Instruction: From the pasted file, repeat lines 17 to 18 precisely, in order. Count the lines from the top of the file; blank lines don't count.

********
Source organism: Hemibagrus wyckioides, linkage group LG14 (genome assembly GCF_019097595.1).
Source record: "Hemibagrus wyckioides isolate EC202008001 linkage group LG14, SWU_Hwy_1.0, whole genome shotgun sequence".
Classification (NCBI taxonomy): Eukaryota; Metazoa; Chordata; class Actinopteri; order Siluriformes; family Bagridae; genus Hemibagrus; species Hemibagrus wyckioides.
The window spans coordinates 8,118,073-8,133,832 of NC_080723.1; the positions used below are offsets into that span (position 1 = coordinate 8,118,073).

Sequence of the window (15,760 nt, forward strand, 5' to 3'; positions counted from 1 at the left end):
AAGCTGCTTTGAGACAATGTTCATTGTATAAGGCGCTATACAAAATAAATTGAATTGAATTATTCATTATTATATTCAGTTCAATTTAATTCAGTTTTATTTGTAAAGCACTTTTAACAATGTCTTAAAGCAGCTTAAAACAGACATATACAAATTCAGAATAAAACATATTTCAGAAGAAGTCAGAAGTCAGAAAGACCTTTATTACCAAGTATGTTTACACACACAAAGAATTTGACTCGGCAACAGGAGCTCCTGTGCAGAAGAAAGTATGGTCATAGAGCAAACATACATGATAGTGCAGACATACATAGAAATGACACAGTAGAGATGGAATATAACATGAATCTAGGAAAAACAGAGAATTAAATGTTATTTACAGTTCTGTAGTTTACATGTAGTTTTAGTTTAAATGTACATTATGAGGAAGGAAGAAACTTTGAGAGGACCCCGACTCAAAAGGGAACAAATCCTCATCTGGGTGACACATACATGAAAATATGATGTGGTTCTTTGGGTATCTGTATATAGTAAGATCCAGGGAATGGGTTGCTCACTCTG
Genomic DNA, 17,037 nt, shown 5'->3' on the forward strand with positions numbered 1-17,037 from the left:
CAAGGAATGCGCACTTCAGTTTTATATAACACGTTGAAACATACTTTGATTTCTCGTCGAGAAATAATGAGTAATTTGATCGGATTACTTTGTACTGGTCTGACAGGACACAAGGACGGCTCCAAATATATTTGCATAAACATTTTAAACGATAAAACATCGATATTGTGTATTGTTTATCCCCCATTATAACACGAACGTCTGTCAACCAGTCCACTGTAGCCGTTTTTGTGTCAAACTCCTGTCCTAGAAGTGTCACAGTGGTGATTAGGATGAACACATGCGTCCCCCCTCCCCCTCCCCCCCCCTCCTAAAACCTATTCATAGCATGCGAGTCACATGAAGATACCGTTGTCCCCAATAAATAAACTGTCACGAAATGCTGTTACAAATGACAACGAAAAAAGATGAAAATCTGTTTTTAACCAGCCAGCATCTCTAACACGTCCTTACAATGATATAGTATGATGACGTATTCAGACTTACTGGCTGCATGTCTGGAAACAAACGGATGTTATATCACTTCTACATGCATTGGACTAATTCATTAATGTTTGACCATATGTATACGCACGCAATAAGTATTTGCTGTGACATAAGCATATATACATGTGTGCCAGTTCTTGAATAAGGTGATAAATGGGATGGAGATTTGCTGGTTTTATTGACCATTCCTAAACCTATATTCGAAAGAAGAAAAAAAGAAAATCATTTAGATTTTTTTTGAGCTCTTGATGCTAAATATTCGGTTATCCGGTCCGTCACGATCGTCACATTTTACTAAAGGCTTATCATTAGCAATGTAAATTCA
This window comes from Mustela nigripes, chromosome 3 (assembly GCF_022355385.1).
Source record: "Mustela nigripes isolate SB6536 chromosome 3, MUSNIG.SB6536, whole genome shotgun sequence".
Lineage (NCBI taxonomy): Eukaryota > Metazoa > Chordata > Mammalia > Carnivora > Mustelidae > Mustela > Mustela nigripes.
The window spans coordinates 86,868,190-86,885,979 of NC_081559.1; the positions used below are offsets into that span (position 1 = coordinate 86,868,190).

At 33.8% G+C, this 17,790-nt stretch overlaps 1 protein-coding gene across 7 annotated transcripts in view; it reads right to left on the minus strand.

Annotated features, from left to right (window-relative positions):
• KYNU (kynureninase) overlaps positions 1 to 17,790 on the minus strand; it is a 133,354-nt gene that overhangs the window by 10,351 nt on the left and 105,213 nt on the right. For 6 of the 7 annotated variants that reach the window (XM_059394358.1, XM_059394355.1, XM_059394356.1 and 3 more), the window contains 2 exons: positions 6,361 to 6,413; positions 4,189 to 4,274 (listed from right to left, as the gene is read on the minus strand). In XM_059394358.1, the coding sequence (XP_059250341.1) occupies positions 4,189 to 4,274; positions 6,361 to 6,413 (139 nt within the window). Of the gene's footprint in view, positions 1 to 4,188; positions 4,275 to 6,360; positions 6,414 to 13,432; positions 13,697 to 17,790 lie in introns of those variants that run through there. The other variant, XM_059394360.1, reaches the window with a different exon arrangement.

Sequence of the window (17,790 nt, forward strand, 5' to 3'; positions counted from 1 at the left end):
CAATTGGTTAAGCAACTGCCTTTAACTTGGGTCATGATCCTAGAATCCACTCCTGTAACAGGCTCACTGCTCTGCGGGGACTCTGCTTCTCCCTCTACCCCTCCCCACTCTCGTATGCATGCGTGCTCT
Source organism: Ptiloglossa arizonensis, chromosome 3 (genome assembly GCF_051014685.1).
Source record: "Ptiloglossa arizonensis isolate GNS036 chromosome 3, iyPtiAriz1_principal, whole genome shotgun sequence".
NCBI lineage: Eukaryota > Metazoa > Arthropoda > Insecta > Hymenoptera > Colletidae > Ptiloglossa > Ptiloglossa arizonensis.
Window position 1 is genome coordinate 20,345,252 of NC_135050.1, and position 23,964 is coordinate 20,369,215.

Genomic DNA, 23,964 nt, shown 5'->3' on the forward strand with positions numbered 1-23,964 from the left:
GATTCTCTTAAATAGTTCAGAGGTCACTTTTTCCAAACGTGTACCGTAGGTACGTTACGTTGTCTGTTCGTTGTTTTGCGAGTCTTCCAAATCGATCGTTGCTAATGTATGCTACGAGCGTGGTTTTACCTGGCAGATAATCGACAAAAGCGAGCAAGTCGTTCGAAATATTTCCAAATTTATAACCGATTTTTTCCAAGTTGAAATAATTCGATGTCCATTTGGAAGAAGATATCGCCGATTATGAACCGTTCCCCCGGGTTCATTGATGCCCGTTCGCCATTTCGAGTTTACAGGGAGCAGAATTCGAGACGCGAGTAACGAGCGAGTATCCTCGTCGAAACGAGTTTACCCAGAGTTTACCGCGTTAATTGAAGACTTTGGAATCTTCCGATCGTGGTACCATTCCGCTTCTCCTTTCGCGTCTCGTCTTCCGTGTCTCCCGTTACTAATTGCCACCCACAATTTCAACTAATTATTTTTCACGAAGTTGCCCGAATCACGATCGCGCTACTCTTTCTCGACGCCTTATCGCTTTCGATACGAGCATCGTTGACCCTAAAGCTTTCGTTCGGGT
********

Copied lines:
CAATTGGTTAAGCAACTGCCTTTAACTTGGGTCATGATCCTAGAATCCACTCCTGTAACAGGCTCACTGCTCTGCGGGGACTCTGCTTCTCCCTCTACCCCTCCCCACTCTCGTATGCATGCGTGCTCT
Source organism: Ptiloglossa arizonensis, chromosome 3 (genome assembly GCF_051014685.1).